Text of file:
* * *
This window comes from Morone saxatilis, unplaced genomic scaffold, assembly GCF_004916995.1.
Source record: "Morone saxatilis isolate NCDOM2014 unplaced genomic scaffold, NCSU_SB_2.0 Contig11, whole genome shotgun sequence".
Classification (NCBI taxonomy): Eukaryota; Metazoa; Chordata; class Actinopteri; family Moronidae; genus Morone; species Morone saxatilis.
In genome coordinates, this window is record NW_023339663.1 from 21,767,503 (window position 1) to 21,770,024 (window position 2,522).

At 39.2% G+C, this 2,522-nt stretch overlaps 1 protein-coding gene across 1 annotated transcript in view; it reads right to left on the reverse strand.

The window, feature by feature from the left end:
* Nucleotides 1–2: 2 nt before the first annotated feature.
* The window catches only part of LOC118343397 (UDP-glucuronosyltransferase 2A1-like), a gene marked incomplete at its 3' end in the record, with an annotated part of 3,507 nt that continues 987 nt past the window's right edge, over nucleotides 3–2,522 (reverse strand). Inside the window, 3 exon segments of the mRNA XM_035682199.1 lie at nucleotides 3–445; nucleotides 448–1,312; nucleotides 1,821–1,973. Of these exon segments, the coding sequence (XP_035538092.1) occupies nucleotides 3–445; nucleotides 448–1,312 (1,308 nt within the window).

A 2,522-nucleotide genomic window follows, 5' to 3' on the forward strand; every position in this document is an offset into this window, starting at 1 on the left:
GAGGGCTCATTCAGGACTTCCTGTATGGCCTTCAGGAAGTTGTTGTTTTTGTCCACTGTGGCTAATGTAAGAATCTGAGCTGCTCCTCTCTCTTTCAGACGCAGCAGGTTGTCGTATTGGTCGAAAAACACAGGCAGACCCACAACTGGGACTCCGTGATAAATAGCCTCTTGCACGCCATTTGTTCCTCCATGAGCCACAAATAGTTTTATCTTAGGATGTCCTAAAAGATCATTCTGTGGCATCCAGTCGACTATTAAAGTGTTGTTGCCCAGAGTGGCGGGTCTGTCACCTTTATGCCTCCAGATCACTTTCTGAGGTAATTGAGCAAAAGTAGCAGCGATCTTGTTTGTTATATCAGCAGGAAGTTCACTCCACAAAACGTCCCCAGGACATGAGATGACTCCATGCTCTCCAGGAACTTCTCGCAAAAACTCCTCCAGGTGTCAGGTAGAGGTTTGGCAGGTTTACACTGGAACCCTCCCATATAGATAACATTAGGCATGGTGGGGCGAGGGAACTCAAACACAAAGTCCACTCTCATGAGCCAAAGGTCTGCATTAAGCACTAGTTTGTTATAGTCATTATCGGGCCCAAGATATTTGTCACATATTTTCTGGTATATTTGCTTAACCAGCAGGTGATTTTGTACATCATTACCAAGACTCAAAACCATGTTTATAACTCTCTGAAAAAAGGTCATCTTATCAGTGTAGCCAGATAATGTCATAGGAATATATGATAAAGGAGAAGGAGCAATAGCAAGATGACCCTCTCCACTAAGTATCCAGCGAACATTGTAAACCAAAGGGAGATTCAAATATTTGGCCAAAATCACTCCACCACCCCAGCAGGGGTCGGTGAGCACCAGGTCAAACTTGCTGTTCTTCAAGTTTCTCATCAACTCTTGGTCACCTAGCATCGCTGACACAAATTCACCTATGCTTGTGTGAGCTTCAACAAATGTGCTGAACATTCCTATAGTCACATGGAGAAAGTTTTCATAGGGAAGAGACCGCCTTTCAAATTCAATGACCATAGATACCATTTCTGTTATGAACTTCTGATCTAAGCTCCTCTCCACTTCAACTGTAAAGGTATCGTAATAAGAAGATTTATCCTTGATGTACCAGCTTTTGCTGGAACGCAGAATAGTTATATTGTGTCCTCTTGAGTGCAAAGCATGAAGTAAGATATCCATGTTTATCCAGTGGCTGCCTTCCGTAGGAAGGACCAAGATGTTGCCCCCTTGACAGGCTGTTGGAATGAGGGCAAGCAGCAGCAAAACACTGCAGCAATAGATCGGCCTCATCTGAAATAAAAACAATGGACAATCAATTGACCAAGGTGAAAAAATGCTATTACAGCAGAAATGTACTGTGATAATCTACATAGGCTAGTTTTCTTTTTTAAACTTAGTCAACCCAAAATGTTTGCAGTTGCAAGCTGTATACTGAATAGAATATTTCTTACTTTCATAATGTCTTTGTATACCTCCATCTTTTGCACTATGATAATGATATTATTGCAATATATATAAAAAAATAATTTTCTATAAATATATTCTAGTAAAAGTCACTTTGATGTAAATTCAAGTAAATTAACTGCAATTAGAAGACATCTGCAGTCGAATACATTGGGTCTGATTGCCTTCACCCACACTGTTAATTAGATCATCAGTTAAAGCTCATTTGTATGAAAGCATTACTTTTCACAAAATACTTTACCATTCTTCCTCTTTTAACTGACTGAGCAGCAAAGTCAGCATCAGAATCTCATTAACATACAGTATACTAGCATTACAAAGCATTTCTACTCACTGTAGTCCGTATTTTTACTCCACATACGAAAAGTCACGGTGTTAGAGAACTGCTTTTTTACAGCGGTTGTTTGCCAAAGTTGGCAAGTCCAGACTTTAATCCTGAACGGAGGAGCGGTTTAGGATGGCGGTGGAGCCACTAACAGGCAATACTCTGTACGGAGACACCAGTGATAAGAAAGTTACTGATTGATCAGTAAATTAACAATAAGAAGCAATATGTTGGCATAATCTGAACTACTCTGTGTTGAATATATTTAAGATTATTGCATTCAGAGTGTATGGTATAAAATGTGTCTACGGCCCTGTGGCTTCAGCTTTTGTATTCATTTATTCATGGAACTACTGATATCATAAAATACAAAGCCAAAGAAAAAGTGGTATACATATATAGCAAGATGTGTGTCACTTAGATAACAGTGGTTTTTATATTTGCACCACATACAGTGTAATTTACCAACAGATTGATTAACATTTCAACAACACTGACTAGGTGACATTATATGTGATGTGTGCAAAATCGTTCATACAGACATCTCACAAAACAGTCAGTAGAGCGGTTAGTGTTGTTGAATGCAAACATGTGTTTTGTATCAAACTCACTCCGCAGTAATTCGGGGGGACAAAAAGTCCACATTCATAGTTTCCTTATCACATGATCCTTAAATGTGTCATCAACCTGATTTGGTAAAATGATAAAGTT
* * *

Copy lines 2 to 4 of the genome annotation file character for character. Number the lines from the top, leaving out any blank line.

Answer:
Source record: "Morone saxatilis isolate NCDOM2014 unplaced genomic scaffold, NCSU_SB_2.0 Contig11, whole genome shotgun sequence".
Classification (NCBI taxonomy): Eukaryota; Metazoa; Chordata; class Actinopteri; family Moronidae; genus Morone; species Morone saxatilis.
In genome coordinates, this window is record NW_023339663.1 from 21,767,503 (window position 1) to 21,770,024 (window position 2,522).